SOJA EP (SOJA, 2000)

Fans of Soldiers of Jah Army's full-length albums should consider taking a step back and checking out their brief but potent debut SOJA EP.  It contains only four songs and their respective dubs, but all of the rich roots sound you've come to expect from the group is here in full force.  "Nuclear Bomb" is quite literally a booming (in sound and substance) indictment of the use of what's now known as "WMDs".  The best track, though, may be "Zion Livity," a proclamation of faith and unity in the face of divisive forces, delivered over funky musical accompaniment.  "Freedom Time," meanwhile, is a rollicking celebration, and "Watch Them" is a dark, bluesy view of the messages put forth in modern music.  The dubs, courtesy of Washington, DC-area producer/mixer extraordinaire Jim Fox, are solid, the most effective being "Atomic Dub," with its stark drum and bass sound and haunting bomb and siren effects.  It's hard for me to give a really high rating to an EP, but SOJA EP is about as good a reggae EP an as you're gonna find, as it set the stage for SOJA's exemplary full-length releases.

Track Listing
1. Nuclear Bomb
2. Zion Livity
3. Freedom Time
4. Watch Them
5. Atomic Dub
6. Livity Dub
7. Makonnen Dub
8. A Stray Dub
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Peace in a Time of War (SOJA, 2003)

Add to the ever-growing list of impressive home-grown American roots reggae talent the band Soldiers of Jah Music (SOJA). This group of Washington DC-area youths, all only in their early 20s, performs with a confidence and proficiency well beyond their years, and on Peace in a Time of War, they present roots fans with a gift from above that may set a new benchmark for US reggae. Although thus far they have not really reached beyond the Mid-Atlantic region of the US, the quality of their material rivals nationally renowned American acts like John Brownís Body and Groundation. Their music is full-band, live-instrument roots (except little or no horns; trust me, though, you donít miss it) performed with a sincerity that comes through in their flawless performances. Their message is righteous and unifying, their tone ranging from fiery exhortations with slight dancehall strains ("Brothers and Sisters," "Creeping In," "Reality," "Forgive Donít Forget") to muted, introspective odes with acoustic guitars and/or African drums ("Look Within," "True Love," "Rasta Courage," "Jah Atmosphere," "Mother Earth"). Lead singer Jacob Hemphill (insert your own hemp joke here) has a remarkable voice and passionate delivery seemingly made for roots reggae. He transitions effortlessly from a slightly raspy Marley-esque growl to a smoother, almost Ali Campbell-like wail that is mesmerizing. The songwriting too is amazingly strong and consistent, the quality not letting up until the last couple of tracks -- which doesnít dampen the experience in any way. I could pick any number of tunes as standouts, from "Non Partial Non Political" to "True Love" to "Look Within" to "Reality," "Rasta Courage," "Jah Atmoshpere," and "Revolution." Peace in a Time of War is truly a breathtaking, awesome showcase for SOJAís talent. Although it isnít their debut (this is their third release to date), this set could Ė and, if there is any justice, should Ė serve as their coming out party. It is a major statement that bodes well not only for the groupís potential, but also for the future of the American reggae scene.  For more info, check out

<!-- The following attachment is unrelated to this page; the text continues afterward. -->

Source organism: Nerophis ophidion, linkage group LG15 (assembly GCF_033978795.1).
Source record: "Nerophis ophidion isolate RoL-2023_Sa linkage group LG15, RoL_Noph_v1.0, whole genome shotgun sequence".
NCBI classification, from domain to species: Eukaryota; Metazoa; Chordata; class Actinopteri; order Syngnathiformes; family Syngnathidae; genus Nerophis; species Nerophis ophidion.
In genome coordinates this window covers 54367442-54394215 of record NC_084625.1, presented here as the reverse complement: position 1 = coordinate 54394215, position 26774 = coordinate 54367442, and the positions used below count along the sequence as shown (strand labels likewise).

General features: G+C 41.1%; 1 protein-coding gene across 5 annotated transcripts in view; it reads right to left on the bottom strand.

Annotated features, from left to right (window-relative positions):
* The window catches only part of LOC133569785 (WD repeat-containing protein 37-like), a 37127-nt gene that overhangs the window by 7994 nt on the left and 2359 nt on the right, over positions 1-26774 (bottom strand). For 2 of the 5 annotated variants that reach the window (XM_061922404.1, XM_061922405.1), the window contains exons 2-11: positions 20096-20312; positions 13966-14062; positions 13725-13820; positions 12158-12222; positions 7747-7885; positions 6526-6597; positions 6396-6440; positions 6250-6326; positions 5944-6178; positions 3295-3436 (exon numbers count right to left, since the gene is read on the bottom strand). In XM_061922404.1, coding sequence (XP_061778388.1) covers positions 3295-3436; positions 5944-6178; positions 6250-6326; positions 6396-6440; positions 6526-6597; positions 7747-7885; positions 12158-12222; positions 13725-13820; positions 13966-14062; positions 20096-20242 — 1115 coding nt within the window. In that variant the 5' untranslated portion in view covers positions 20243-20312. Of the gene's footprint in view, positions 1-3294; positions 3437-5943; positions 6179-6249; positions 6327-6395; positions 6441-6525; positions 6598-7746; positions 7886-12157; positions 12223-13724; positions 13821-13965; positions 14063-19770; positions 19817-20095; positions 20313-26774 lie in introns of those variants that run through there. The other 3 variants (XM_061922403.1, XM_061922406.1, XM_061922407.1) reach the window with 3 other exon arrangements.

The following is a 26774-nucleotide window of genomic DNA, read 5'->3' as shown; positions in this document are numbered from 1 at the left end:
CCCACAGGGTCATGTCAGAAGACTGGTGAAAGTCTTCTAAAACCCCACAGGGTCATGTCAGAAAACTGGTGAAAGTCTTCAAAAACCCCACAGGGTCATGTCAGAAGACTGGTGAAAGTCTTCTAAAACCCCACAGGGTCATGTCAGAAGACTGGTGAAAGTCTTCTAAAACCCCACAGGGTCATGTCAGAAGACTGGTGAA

Track Listing
1. Revolution
2. Reality
3. Non Partial Non Political
4. Look Within
5. Rasta Courage
6. Peace in a Time of War
7. Creeping In
8. Brothers and Sisters
9. True Love
10. Jah Atmosphere
11. Mother Earth
12. Forgive Don't Forget
13. Did You Ever
14. Time Come Due
15. The End
Peace in a Time of War
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Current Results


Get Wiser (SOJA, 2005)

With the release of Get Wiser, it's safe to include Soldiers of Jah Army among the very best American reggae bands today.  Not that their previous work didn't warrant this distinction, but it's just hard to judge an act on a body of work that includes only one EP and one LP.  Now that they have "more body," though, you've got to rank them up there with Groundation and John Brown's Body as far as US groups go.  Comparing Get Wiser to Peace in a Time of War, there's a sense of evolution.  The melodies are a bit more distinct, the structure a bit more rock-like, and the music a bit fuller and more diverse, incorporating elements of rock, pop, dancehall, and even go-go.  While some reggae purists may initially scoff at this mix of styles, a quick listen should prove that Get Wiser is not only well-rooted in the reggae sound, but it's just as good (probably slightly better than) their first album.  Apart from the straightforward pop/rock finale "Devils" (still an effective tune), every track resonates with rootsy goodness, occasionally spiced up with DJ chats from bassist Robert Jefferson (as on "Works" and "Be Aware"), electric guitar riffs ("My Life Alone," "911"), and the brilliant use of local go-go icon Go-Go Mickey on the kinetic "Sorry."  As a whole, the album is an emotional powerhouse driven by tight music and Jocob Hemphill's vocals, with tracks ranging from melancholy ruminations ("My Life Alone," "I've Got Time") to fiery exhortations ("What Would," "Be Aware") to tender love songs ("Can't Tell Me") to funky, classic roots jams ("Strong for Them," "Bring Back Truth").  Get Wiser could be the album that gets SOJA the national exposure they deserve.

Track Listing
1. Open My Eyes
2. By My Side
3. My Life Alone
4. Faith Works
5. What Would...?
6. Strong For Them
7. Can't Tell Me
8. Be Aware
9. I've Got Time
10. Sorry
11. Bring Back Truth
12. You Don't Know Me
13. 911
14. Devils
Get Wiser
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